Edited to add – The glucose testing meter I bought the other day (impulse buy at the pharmacy) is also on sale at Amazon. For those, like me, who want to obsessively check everything. Or are at risk for diabetes. Or who have diabetes. You get the gist. Bayer Contour USB Blood Glucose Monitoring System. Has a USB interface that allows you to upload data to your computer and track that way. I’ve tried the meter today, haven’t played with the USB interface yet. Amazon has it for $29 + $5.48 shipping. Walgreens has it for $30, in store (sold out online).

I bought mine in store; it’s normally around $80.

Black Friday Deals For Those of Us Who Have to Bake at Home

Good Amazon deals going on for those of us who need to bake at home. Most of these should be going on Fri-Monday (you know, the whole Black Friday – Cyber Monday thing).

  • KitchenAid Professional 600 Series 6-Quart Stand Mixer – $499 down to $299 plus a $50 rebate = $249. If you’re thinking of getting one, this is a good deal. Just remember to mail in the rebate forms.
  • Breadman TR875 2-Pound Breadmaker – $129 down to $99. I’m seriously tempted. I’ve seen a bunch of gluten free bread machine bread recipes lately…
  • KitchenAid Artisan Series 5-Quart Mixer, White or Black – $349 down to $233 plus a $30 rebate = $203. This is the same model I have in my kitchen, just a different color. Except I got mine at $249 a year ago. This is a very good deal. All of the colors are on sale, but only Black and White are this low. Again, you need to mail in rebate forms. Always mail in your rebate forms.
  • Pamela’s Amazing Bread Mix, 25-Pound Bag – $48 on Amazon Warehouse. Down from $55 earlier in the week. Going for $69 on the regular Amazon site. If you’re a Pamela fan, this is a great deal. That’s less than $2 a pound. Rare in gluten free mixes.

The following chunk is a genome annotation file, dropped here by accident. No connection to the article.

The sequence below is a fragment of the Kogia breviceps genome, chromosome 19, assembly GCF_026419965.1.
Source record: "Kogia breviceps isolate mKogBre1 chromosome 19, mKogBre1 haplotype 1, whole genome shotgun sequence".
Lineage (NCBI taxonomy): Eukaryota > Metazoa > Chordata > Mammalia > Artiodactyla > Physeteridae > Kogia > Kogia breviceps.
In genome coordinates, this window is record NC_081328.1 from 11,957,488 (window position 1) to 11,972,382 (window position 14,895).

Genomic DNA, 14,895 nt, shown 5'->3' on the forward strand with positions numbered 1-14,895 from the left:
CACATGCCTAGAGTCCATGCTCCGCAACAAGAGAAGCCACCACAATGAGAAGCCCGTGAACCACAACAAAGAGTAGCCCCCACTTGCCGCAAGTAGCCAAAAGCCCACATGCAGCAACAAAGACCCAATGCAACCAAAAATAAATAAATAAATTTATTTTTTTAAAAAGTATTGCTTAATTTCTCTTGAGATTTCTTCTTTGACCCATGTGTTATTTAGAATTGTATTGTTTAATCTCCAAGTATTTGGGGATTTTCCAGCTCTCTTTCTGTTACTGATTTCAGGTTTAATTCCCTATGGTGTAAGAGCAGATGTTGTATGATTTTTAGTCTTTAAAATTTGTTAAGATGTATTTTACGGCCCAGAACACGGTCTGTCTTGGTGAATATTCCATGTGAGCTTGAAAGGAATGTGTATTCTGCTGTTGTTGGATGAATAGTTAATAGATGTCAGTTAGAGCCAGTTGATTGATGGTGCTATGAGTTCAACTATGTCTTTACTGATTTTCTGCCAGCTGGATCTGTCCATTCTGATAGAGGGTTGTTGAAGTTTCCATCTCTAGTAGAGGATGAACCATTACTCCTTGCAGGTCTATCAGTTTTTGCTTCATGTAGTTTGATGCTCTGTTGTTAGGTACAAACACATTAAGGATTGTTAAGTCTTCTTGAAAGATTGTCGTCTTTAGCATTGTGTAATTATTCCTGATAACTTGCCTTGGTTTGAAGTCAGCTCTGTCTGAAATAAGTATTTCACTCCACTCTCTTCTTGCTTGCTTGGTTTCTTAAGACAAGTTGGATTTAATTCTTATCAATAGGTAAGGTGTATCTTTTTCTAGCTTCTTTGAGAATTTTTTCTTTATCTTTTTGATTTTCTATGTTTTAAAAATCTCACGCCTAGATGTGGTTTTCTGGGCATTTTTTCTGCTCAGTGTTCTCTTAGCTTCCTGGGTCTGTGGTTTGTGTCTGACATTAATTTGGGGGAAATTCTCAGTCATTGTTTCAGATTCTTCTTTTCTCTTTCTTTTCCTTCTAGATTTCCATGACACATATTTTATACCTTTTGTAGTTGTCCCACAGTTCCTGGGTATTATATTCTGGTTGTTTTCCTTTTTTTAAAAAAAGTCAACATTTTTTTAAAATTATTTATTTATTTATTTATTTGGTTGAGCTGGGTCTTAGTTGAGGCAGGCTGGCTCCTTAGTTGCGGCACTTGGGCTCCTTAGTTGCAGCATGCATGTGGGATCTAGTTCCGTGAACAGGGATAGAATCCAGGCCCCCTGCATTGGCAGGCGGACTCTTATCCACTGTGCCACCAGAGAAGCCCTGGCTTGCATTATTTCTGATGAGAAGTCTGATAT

Six Gifts for the Recently Diagnosed Celiac in Your Life

Friends and coworkers seem to be coming out of the woodwork lately asking me what they can feed/give a recently diagnosed celiac relative (amazing how many of us there seem to be wandering around). And seeing as the holidays are fast approaching, I decided to write up a  list of several things that can be incredibly helpful gifts for a celiac just starting out on a gluten free diet.

  1. Celiac Disease: A Hidden Epidemic – Did you know that Sweden had an epidemic of celiac disease among children born in the 1980s and 90s? This book tells you how and why it happened. Did you know that celiac patients are at higher risk for Lupus and Diabetes? This book goes over the research. This book was first on the list of resources my celiac doc gave me (and first in this list I’m making) because it gives a superb big picture overview of Celiac Disease.
  2. Gluten Free Living Subscription – I recommend this one because I know how much I want it :) It’s a quarterly magazine covering the gluten free lifestyle, the latest medical developments, recipes, events…
  3. Read more →

How Long Should a Gluten Challenge Be?

celiac diseaseRecently, I talked to someone I’d gone to college with who was trying to figure out how to do a gluten challenge in order to test for celiac disease, after having been gluten free for several months (not that I’d know anything about that). Her doctor had told her to eat gluten for a few days, then tested her, and the tests – so surprisingly – came back as negative.

Then, a few days ago, I talked to my 92 year old grandmother, who was diagnosed with celiac disease 42 years ago, who had a doctor tell her pretty much the same thing. Two weeks of eating gluten, she was fine, no problems, he tested her, told her she didn’t have celiac disease, she’d outgrown it. But then…